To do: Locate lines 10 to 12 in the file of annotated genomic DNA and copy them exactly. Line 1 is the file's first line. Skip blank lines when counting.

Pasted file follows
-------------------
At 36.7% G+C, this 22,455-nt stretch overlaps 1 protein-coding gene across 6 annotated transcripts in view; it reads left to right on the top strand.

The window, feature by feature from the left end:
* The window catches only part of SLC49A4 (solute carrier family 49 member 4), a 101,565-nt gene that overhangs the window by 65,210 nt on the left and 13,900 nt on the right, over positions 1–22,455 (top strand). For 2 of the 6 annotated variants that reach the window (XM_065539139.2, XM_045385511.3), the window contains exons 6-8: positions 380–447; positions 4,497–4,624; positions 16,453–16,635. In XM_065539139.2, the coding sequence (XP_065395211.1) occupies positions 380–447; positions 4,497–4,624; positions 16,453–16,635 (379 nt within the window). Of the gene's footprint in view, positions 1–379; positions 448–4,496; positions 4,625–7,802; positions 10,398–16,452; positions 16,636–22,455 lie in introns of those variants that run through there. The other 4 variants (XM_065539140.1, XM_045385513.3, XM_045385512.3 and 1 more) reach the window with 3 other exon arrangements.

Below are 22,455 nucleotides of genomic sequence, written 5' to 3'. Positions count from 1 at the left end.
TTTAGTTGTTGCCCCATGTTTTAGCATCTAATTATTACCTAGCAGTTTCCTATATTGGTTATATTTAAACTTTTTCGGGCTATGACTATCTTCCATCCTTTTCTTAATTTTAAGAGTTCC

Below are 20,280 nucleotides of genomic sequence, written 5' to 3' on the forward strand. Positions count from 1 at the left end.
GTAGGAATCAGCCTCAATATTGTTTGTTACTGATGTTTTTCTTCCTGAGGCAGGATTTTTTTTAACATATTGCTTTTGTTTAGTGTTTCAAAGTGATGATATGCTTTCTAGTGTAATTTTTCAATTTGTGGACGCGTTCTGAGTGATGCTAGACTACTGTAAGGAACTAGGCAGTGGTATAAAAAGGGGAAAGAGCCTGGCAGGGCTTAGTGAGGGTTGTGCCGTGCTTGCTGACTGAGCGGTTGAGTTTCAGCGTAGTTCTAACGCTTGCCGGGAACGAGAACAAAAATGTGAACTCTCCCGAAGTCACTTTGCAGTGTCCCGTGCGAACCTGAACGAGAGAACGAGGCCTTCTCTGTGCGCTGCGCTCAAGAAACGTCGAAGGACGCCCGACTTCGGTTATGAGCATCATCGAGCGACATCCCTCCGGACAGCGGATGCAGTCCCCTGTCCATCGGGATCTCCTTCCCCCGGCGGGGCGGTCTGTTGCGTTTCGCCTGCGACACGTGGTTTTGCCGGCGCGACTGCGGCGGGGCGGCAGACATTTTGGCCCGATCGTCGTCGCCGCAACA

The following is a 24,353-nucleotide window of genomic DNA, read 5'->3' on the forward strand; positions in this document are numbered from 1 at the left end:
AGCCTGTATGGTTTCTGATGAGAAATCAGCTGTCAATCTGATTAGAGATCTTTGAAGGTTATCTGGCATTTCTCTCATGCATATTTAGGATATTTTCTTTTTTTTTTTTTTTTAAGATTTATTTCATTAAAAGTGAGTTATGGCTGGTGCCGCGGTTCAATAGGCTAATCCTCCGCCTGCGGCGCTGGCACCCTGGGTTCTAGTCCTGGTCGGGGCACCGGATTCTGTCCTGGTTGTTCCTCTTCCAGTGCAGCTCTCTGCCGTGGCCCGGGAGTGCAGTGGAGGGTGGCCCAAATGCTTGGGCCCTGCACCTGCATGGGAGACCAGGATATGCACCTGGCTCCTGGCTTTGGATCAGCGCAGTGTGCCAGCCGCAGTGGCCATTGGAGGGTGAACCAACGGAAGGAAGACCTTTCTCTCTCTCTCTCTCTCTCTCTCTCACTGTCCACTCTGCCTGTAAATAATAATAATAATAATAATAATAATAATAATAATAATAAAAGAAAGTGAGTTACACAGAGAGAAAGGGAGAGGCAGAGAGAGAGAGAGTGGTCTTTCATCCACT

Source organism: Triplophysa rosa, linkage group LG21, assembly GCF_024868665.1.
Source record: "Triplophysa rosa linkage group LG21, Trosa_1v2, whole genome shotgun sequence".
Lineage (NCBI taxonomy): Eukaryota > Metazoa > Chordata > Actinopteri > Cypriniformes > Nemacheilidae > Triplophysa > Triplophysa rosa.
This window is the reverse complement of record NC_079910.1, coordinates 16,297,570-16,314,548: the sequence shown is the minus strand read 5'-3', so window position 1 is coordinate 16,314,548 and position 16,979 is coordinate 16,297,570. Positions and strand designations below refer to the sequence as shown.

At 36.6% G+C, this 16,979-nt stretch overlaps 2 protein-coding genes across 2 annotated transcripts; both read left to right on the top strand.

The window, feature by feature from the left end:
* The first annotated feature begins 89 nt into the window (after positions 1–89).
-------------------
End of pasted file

Source organism: Triplophysa rosa, linkage group LG21, assembly GCF_024868665.1.
Source record: "Triplophysa rosa linkage group LG21, Trosa_1v2, whole genome shotgun sequence".
Lineage (NCBI taxonomy): Eukaryota > Metazoa > Chordata > Actinopteri > Cypriniformes > Nemacheilidae > Triplophysa > Triplophysa rosa.